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Poaching Epidemic in Bay Inspires Legislation to Boost Penalties

Illegalrockfish The illegal netting of more than 12 tons of striped bass near Kent Island in the Chesapeake Bay this winter proved a dramatic illustration of why Maryland must strengthen penalties for poaching.

At 1 p.m. tomorrow (March 16), the House Environmental Matters Committee will hold hearings on two bills that would crack down on the illegal harvest of fish, crabs and oysters.  The first, House Bill 1154, sponsored by state Del. James Gilchrist and colleagues, would allow the state to revoke the commercial fishing licenses for people who fish will illegal nets or equipment or commit other violations.  The second, House Bill 1225, would allow the state to impose a $25,000 fine or imprisonment of up to a year for commercial fishing on a revoked or suspended license.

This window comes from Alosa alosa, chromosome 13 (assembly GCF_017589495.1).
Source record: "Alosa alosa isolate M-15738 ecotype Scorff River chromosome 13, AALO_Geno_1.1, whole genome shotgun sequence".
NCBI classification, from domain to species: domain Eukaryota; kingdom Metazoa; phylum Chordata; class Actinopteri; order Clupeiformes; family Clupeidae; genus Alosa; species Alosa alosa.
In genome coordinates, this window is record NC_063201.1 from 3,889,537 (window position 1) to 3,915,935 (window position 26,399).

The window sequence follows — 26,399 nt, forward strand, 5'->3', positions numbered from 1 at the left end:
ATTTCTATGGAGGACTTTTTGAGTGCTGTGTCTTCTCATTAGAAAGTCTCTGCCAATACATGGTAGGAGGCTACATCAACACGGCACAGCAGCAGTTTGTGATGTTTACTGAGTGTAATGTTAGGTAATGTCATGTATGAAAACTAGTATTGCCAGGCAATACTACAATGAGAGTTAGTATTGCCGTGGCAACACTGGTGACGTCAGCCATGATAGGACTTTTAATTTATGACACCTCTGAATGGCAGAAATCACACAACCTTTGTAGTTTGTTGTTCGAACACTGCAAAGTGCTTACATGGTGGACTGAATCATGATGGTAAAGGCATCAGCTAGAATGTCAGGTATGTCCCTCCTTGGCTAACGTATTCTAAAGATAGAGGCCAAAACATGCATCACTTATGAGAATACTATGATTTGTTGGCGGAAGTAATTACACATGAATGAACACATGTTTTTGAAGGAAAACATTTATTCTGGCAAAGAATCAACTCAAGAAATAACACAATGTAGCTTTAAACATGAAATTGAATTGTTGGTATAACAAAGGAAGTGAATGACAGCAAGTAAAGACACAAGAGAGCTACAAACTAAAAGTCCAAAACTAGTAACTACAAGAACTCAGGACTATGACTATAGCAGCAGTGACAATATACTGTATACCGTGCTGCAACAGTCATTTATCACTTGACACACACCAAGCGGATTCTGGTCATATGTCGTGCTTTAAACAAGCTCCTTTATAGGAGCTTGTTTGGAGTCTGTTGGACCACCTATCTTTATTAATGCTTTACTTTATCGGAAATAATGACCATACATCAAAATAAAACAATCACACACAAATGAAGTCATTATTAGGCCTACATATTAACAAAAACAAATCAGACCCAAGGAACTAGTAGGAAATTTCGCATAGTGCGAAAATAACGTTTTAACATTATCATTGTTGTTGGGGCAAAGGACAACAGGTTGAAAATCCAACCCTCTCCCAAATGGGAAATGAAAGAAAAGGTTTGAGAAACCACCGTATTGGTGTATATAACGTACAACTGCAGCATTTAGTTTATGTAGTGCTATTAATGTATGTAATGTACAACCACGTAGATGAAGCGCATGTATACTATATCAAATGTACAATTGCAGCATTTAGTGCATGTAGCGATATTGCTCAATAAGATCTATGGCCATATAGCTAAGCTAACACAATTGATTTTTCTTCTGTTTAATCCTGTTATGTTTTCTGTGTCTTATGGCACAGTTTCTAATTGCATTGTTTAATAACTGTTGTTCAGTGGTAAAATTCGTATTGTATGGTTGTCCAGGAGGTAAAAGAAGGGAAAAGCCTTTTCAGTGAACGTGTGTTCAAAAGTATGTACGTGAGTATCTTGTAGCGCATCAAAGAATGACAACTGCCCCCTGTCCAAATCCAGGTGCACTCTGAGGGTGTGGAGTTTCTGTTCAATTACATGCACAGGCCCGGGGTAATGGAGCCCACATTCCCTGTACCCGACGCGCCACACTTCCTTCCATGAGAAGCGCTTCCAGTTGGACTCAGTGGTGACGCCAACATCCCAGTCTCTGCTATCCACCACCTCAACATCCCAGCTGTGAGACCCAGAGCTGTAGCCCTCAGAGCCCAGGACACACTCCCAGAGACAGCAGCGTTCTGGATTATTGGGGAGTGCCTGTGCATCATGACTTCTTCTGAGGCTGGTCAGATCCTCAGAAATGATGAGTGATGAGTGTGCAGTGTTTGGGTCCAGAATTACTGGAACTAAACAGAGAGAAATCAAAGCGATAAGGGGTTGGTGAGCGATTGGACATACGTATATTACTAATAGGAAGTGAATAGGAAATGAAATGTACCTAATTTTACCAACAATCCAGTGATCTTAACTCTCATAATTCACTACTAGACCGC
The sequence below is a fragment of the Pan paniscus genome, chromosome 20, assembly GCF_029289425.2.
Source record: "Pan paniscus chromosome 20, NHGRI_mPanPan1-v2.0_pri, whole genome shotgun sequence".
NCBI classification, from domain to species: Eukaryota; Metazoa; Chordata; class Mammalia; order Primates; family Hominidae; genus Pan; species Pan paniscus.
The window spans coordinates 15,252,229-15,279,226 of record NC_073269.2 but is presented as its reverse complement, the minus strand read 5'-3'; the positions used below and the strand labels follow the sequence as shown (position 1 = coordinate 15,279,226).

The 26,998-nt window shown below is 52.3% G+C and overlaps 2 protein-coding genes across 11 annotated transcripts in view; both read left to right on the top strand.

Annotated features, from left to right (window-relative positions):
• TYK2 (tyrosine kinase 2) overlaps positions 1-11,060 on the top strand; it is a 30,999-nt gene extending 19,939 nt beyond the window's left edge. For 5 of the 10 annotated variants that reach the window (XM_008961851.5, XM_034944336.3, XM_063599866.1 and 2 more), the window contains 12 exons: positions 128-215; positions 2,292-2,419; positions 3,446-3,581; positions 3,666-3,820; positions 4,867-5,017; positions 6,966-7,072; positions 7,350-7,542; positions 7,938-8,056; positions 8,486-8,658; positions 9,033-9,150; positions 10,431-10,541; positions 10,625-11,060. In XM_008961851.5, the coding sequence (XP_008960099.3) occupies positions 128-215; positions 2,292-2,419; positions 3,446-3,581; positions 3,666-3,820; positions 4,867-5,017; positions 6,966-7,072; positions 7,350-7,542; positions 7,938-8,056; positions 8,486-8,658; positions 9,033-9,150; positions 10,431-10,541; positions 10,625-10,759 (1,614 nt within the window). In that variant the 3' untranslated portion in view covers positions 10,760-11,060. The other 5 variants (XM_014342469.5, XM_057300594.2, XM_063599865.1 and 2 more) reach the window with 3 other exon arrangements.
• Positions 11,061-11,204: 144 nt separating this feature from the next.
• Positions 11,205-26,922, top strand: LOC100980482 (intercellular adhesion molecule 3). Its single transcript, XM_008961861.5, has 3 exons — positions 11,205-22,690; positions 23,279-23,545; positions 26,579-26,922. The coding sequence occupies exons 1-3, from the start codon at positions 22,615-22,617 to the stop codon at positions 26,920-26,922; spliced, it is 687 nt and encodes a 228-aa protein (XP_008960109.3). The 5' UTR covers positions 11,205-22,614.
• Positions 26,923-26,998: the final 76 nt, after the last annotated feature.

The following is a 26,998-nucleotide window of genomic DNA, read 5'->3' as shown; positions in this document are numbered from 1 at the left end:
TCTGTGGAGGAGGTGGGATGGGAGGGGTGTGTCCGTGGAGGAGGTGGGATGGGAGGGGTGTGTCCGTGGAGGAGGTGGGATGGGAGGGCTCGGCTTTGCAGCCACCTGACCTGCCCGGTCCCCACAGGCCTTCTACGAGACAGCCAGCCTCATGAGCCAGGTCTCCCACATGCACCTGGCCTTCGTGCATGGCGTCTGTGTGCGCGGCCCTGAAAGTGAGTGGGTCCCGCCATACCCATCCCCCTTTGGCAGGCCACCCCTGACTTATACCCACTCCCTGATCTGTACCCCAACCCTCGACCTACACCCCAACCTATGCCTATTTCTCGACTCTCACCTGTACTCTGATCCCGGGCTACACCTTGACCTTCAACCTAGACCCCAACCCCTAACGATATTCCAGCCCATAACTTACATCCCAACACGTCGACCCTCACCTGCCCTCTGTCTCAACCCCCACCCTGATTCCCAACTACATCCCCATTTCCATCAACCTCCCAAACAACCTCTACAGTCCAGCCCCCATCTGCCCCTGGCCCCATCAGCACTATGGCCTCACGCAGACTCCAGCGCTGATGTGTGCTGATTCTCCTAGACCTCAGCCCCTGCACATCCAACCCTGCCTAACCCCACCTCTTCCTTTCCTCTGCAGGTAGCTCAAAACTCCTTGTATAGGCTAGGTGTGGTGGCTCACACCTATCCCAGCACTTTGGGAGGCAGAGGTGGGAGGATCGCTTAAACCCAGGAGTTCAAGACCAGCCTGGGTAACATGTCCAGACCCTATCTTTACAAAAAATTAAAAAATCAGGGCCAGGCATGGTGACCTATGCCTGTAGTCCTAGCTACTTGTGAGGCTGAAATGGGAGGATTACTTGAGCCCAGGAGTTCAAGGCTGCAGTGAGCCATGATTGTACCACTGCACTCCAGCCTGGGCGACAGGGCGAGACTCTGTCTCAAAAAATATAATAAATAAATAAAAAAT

Now, it may seem obvious that the state should be able to yank the licenses of people who break the law.  But, the sad truth is that repeat violations are so common on the Chesapeake Bay –- and historically, so often ignored -–that many folks simply laugh off natural resources regulations.

Oyster poaching is so widespread and devastating to reef sanctuaries that experts have concluded “there is no single factor more important to the future of ecological restoration and aquaculture than to address and dramatically reduce the ongoing illegal oyster harvesting,” according to a study by the Maryland Oyster Advisory Commission.